June 27, 2020

Coronavirus-induced economic crisis could test $1 trillion war chest, says IMF MD

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International Monetary Fund Managing Director Kristalina Georgieva said on Friday that the global economic crisis spurred by the coronavirus could ultimately test the Fund’s $1 trillion in total resources, “but we’re not there yet.”

Georgieva told a Reuters Newsmaker webcast event that it was now clear that an economic recovery would have to get underway without a medical breakthrough and the virus’ presence still widespread throughout the world. IMF member countries were standing by to provide more support to the Fund if necessary, she said.

The IMF on Tuesday forecast a deeper global recession than initially anticipated, as business closures, travel restrictions and social distancing measures persist in most countries. It now anticipates a global GDP contraction of 4.9% this year and a total output loss of $12 trillion through the end of 2021.

“We still have about three quarters of our lending capacity available,” Georgieva said. “I wouldn’t put it beyond us that we might be in a place where the IMF resources are being tested, but we’re not there yet.”

Regarding the possibility of additional resources, she said: “Our members are telling us, ‘Everything is on the table. You come to us if you need to do more of something, we are there for you.'”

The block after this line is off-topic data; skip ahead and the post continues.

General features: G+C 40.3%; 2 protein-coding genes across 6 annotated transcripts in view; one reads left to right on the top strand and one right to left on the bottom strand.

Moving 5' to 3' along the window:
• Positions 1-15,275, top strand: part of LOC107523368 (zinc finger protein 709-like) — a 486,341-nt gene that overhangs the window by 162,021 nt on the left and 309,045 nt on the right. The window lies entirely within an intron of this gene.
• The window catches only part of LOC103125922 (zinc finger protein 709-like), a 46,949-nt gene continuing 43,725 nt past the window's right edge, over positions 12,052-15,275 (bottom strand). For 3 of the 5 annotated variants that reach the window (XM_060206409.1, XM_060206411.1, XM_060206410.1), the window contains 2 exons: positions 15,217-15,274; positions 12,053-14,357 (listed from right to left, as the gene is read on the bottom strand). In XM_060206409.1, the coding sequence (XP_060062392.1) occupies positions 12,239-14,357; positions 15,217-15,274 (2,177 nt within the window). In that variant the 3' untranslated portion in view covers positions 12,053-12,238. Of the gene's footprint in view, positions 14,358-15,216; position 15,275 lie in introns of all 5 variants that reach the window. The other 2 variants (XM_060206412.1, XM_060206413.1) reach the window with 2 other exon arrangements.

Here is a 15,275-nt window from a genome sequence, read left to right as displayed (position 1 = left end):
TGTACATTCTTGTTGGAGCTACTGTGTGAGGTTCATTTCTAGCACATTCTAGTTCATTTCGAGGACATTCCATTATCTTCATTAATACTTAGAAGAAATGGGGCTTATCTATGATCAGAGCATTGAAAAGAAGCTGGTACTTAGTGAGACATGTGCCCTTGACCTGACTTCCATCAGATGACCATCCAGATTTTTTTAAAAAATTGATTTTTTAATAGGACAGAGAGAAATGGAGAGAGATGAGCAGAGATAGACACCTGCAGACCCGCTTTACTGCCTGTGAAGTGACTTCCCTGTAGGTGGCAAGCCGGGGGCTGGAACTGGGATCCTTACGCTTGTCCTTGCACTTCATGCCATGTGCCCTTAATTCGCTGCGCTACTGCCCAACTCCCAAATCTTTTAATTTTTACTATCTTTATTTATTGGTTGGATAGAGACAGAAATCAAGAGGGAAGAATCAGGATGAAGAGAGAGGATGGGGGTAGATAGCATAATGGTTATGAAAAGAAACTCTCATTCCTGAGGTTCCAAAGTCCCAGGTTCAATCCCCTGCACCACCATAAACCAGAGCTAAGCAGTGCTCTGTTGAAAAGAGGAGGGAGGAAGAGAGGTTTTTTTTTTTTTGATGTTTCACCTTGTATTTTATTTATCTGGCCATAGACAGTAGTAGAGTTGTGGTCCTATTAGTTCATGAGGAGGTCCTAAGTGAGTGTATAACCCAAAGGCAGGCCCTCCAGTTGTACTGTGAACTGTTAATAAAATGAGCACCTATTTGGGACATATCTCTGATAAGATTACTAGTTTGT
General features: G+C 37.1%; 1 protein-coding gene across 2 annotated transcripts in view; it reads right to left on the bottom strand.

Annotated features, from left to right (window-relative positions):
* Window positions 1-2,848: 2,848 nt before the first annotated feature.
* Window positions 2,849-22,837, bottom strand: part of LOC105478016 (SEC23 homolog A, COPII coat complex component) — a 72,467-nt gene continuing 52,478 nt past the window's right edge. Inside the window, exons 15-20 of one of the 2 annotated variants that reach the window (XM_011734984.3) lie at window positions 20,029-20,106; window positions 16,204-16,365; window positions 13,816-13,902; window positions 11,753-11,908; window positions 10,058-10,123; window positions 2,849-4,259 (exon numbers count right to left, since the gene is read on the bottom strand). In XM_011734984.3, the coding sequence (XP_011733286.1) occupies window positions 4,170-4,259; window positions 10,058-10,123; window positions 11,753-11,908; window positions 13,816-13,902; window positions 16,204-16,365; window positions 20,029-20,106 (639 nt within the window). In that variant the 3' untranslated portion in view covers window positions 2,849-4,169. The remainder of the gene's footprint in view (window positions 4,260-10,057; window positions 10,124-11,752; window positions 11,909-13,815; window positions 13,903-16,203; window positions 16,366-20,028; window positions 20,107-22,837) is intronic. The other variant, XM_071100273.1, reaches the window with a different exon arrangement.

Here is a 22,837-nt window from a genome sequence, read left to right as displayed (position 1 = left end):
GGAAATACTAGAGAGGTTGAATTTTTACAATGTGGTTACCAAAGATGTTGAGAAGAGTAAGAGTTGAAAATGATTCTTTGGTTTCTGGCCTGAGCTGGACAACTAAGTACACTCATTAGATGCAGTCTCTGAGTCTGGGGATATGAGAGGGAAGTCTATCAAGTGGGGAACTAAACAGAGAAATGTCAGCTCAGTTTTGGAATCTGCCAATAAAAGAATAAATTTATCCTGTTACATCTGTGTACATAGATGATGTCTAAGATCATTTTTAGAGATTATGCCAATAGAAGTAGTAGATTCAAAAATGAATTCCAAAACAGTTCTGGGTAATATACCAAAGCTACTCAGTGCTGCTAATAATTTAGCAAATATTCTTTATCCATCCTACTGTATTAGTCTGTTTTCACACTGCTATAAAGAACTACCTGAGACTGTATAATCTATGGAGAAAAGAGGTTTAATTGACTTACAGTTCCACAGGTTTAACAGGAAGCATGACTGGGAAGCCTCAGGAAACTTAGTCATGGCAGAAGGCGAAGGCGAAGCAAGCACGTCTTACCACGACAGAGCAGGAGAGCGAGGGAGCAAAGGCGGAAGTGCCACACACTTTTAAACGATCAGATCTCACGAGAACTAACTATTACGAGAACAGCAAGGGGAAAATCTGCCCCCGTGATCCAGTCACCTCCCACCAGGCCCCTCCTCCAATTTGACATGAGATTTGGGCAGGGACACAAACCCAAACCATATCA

The IMF has been rapidly deploying some $100 billion in emergency financing and has now provided loans and grants to 72 countries in just over seven weeks, Georgieva said.

The Fund later on Friday approved a new, $5.2 billion 12-month loan program aimed at helping Egypt to cope with the coronavirus and plug budget and balance of payment gaps.

The IMF is providing technical assistance to Argentina in the country’s debt negotiations with private creditors.

“What I learned as a crisis commissioner: pray for the best, prepare for the worst,” she said of the talks.

The Fund stands ready to negotiate a new program to replace Argentina’s $57 billion 2018 bailout, one that is good for growth, the private sector and poverty reduction, Georgieva added.

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